If your goal is to make the best possible glass of lemonade, you wouldn’t buy a lemon, squeeze half, and throw the rest away. There is more to gain from squeezing every drop from a piece of fruit (fruit being opportunity or potential, of course). The point is, don’t waste you time. If you want the highest level of value in any moment, you need to have a plan before you are ready to execute. That’s the true merit. Just remember to always consider the one resource that you’ll never see again, once it is gone. And as I wrap up, I’ll leave you with this quote from famous entrepreneur, motivation speaker, and self-development coach, Brian Tracey, “Every minute spent planning, saves as many as ten minutes in execution.”

Check us out at https://www.planiversity.com

While studying abroad can be scary, some things should come easy

A person can’t easily overcome their fears of leaving home, and/or the feeling of missing their own bed, but they can mitigate a substantial amount of fear of the unknown. 

Your bags are packed, loaded into the car, and you’re just gathering up and inventorying the rest of your things. Passport, check. International license, check. Pocket translator, check. You jump into the car, and off you go, heading to the airport to board a plane, which will take you to your first experience away from home, and in a foreign country at that. Mom is nervous, dad is nervous, but neither of them quite as nervous as you, the one who in a matter of hours will be completely out of your element. It’s an adventurous feeling for many, yet statistics show that for many more, study abroad programs are nerve wracking for students. Fears range from language barriers and homesickness, to what to do if they become sick and how will they get around.

There are many variables that can stress out a student who is traveling abroad for a semester, but some things really should just come easy. When the decision to go to a foreign country for school is made, it is made based on the hope and assumption that the experience will be a rewarding and adventurous one, where the student can meet new people, add to their academic progression, experience a new culture, try a different cuisine, and show all of their friends back home what a fantastic time they are having while away; something that will make those friends both envious and in aw. Yet, underneath it all, sometimes the level of comfort really is not fully present, as certainty and self-confidence wane from within.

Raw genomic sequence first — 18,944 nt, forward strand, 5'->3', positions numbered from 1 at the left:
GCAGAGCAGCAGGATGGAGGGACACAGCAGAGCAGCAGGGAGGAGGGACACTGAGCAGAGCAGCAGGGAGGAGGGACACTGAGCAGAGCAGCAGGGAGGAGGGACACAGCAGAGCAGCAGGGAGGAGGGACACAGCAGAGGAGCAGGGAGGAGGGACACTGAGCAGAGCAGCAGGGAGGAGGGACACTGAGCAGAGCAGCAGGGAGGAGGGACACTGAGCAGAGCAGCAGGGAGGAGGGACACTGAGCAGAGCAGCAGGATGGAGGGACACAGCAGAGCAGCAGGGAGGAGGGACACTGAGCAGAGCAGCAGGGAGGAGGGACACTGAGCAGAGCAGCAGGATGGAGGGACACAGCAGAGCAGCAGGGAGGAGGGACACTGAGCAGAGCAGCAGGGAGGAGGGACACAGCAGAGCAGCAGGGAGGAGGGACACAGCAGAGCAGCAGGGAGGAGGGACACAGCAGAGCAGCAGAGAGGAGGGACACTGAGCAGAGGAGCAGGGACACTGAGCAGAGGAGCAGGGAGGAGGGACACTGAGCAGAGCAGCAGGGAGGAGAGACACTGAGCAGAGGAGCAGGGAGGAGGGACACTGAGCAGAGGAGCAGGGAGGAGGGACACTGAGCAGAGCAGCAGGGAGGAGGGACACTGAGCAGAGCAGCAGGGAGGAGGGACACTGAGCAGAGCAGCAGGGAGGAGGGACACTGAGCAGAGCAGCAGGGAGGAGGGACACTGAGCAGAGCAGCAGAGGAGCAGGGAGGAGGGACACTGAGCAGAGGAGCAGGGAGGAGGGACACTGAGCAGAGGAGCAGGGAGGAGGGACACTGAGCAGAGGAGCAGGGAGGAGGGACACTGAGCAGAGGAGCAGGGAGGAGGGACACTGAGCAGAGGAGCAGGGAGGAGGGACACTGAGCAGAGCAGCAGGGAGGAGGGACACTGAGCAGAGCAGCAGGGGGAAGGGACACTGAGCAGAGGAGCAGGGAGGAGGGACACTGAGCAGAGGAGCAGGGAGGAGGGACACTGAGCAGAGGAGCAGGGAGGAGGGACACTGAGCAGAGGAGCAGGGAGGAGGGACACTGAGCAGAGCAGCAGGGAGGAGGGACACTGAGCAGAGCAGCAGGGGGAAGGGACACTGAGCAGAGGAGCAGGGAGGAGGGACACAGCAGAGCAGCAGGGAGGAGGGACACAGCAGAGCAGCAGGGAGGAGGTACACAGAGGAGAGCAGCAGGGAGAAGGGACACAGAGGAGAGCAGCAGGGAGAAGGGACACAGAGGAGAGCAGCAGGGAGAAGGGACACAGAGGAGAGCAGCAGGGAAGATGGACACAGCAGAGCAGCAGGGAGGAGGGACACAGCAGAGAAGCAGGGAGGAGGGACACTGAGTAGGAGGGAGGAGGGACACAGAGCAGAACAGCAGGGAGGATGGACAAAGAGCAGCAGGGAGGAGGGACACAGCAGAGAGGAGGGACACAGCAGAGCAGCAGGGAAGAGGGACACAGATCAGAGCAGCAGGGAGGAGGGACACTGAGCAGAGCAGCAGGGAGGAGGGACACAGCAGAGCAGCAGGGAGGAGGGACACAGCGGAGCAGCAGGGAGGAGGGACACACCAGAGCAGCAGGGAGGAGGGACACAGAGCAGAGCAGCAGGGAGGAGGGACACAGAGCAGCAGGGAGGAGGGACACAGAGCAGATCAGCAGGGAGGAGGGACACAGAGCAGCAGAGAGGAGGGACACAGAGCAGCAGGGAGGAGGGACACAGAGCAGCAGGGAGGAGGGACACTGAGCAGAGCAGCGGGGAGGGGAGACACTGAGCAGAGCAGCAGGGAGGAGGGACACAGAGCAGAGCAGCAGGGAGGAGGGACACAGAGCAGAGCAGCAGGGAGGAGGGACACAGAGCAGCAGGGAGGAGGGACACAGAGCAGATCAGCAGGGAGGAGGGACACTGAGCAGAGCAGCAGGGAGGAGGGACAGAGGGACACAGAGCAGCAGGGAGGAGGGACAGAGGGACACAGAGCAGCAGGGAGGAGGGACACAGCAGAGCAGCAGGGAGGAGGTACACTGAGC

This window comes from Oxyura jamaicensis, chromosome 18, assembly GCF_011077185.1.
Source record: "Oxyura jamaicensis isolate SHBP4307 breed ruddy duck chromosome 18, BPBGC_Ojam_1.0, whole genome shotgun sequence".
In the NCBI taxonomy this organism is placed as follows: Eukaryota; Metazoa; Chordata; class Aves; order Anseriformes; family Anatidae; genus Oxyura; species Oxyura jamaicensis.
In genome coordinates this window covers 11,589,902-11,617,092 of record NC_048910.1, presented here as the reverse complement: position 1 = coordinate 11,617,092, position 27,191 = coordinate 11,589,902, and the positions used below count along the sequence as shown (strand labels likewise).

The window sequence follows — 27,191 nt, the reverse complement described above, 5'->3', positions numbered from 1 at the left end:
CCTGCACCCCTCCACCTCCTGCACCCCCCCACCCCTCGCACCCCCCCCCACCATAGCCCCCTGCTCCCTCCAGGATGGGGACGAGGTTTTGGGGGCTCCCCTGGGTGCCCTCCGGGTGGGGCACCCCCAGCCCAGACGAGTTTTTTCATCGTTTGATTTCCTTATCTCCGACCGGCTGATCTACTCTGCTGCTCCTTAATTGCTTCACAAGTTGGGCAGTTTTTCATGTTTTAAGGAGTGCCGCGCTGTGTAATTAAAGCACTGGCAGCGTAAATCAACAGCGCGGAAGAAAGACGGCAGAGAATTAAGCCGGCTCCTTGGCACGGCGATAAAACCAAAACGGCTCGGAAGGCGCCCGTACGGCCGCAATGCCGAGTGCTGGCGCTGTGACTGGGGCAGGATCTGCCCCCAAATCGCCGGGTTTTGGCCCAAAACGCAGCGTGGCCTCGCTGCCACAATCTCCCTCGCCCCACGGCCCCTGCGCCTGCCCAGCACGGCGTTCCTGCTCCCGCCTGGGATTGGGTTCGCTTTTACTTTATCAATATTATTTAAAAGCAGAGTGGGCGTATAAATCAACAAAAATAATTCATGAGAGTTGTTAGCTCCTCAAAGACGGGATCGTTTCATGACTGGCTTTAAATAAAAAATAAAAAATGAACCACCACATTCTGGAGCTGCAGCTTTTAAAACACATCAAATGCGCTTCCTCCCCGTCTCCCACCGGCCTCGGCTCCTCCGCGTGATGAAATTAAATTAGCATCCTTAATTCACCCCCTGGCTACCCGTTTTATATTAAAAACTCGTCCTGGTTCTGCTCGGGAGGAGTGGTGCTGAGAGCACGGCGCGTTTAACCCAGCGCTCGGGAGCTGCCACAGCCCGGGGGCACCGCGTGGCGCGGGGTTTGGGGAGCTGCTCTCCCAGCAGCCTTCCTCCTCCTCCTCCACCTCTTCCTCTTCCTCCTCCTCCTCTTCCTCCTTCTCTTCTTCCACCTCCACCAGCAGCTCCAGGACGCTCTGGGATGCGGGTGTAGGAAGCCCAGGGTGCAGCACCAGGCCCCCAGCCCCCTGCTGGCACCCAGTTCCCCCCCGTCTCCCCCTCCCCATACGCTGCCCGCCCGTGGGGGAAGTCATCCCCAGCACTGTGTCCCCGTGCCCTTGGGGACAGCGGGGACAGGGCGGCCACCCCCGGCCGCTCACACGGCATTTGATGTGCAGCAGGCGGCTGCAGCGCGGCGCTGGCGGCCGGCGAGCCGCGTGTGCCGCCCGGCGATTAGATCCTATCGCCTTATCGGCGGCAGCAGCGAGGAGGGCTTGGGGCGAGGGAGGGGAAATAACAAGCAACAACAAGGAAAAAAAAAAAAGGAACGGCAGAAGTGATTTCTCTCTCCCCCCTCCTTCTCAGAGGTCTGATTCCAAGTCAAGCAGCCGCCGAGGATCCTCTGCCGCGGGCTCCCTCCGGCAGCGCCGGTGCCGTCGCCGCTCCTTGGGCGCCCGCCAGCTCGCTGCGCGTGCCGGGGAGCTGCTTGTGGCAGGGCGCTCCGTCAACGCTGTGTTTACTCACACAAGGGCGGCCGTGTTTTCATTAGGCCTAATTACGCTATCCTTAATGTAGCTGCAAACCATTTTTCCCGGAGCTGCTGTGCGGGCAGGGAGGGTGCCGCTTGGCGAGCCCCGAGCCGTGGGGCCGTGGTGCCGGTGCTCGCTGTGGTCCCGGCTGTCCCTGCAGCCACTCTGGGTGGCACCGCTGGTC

alone bookshelves casual guy
Photo by Pixabay on Pexels.com

Leaving home for any extended period of time while young can be a frightening thing; we all know that. But while there are some things that remain uncertain–and will be scary to a young traveler–preparedness at its best will help to set a limit on those fears. In an attempt to create a service that allows all travelers to plan their travel like a professional, Planiversity.com is thinking ahead, and soon we may be developing an option for creating a student account, in addition to both individual or business.

“There are many variables that can stress out a student who is traveling abroad for a semester, but some things really should just come easy.”

At present, the service does well to organize documentation, while providing users the option to create a schedule, add notes, and something very relevant to the student, we enable filters into the trip packet, allowing them to pinpoint a destination in their travel, and locate resources within whatever proximity they set around it. For example, users can set their location, and know where hospitals, police stations, hotels, service stations, and even their embassy is, within that chosen radius. All of this, combined with the option to include maps, driving directions, arrival weather, and receive a U.S. State Department travel advisory makes this service ideal for the first time traveler. A person can’t easily overcome their fears of leaving home, and/or the feeling of missing their own bed, but they can mitigate a substantial amount of fear of the unknown.

Planiversity isn’t just a service designed for travel agencies and event planners; it’s a travel software that can benefit all who are serious about planning. We may be a master itinerary service, but we’d rather see ourselves as a service providing a much needed and highly relevant tool for anyone on the go; no matter how far, no matter how long.


“Winging it” doesn’t cut it

“The best that a traveler can do to eliminate the potential for stress is ensure that they’ve done the best that they can to prepare for the trip.”